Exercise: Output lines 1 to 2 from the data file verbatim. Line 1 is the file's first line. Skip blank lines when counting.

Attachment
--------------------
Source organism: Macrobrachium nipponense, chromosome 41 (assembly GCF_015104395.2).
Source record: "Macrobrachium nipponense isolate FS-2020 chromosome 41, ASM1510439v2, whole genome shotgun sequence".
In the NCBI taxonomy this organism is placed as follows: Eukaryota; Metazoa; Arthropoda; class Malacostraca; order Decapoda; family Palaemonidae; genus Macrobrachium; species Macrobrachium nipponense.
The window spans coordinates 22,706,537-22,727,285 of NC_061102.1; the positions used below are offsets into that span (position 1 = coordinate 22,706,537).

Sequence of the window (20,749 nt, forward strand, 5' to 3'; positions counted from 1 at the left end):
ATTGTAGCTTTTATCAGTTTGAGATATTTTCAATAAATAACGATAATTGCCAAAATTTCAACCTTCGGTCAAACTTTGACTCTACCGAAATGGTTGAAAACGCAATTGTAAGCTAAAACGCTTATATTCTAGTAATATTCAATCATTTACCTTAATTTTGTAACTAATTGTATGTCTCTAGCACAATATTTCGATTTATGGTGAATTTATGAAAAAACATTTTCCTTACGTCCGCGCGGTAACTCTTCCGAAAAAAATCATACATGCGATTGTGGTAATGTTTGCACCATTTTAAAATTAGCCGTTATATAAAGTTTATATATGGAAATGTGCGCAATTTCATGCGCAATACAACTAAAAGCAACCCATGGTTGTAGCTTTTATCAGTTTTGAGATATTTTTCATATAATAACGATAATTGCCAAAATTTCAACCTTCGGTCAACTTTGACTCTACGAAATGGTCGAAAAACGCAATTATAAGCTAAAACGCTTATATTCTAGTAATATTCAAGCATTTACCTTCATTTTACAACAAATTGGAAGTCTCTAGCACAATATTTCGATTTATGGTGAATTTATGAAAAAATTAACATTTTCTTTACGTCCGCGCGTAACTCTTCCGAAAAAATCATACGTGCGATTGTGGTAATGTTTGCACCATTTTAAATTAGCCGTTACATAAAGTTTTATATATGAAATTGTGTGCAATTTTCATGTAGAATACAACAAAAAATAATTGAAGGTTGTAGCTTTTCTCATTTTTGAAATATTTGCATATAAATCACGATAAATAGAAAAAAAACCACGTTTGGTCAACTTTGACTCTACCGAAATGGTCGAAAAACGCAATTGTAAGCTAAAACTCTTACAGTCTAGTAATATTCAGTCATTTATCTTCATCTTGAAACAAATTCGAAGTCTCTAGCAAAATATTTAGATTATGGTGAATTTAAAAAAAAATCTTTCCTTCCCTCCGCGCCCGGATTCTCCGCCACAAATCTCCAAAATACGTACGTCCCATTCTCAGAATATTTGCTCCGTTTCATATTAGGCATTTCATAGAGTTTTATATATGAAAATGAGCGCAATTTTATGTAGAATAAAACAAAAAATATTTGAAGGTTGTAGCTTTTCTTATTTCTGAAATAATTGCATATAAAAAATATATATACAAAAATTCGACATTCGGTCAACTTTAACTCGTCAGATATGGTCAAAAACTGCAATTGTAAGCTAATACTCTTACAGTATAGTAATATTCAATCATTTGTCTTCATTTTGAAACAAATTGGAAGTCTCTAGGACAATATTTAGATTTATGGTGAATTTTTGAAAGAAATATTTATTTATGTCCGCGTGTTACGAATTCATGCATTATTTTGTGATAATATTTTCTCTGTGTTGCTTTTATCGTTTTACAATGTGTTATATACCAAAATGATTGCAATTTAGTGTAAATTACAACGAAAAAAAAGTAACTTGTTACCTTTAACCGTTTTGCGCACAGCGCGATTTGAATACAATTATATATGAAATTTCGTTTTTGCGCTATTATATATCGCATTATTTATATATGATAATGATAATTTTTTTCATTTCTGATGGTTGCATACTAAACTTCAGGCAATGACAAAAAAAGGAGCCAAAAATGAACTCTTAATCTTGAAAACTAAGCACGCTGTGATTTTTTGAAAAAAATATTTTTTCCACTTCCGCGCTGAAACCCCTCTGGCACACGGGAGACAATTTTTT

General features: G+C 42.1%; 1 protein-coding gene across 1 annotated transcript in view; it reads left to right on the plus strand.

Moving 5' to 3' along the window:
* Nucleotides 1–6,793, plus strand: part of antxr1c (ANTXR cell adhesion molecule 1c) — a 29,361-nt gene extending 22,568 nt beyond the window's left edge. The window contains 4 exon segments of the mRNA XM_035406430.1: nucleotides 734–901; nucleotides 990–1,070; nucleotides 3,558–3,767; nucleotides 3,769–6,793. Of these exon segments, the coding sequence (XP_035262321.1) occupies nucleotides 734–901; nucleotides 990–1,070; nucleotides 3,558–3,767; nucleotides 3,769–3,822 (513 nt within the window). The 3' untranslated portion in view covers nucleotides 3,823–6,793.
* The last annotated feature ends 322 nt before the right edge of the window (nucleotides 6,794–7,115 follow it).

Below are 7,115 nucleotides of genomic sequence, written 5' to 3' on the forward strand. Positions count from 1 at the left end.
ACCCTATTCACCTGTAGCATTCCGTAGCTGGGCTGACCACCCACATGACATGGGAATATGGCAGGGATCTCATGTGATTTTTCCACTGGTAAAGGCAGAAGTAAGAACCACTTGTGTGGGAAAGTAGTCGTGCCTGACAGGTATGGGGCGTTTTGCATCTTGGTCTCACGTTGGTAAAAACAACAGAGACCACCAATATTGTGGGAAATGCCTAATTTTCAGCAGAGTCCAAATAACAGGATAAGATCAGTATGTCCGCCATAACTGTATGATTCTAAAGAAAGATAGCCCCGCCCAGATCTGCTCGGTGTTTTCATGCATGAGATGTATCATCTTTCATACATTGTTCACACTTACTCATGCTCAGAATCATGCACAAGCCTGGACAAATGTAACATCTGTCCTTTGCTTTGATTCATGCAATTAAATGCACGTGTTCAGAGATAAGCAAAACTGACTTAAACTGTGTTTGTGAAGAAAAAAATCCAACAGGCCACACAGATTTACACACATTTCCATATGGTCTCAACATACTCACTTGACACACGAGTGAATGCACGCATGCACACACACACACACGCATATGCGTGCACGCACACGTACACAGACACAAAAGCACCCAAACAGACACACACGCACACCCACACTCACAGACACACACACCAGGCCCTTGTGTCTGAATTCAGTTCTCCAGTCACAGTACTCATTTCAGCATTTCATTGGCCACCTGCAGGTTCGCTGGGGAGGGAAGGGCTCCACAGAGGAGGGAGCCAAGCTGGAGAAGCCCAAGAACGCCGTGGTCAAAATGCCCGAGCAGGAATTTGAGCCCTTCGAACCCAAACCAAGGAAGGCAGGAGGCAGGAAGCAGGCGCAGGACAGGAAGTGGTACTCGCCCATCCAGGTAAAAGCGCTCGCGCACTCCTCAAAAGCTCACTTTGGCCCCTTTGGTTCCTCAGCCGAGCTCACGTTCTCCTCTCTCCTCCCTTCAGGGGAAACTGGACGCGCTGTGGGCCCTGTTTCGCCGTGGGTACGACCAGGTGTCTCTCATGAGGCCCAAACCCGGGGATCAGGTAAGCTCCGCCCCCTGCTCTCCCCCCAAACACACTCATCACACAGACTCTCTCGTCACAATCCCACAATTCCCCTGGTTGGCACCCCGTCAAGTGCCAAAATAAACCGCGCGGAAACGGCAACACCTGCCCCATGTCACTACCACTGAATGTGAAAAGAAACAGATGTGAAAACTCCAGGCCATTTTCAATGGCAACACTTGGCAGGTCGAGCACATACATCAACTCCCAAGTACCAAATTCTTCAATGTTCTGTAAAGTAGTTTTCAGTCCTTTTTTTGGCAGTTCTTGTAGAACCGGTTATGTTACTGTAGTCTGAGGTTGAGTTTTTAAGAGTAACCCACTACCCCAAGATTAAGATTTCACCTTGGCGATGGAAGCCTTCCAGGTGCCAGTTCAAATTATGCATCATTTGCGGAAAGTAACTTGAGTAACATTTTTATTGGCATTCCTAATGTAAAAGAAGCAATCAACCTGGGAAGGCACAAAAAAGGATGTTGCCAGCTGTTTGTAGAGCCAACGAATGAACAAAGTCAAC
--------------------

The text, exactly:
Source organism: Macrobrachium nipponense, chromosome 41 (assembly GCF_015104395.2).
Source record: "Macrobrachium nipponense isolate FS-2020 chromosome 41, ASM1510439v2, whole genome shotgun sequence".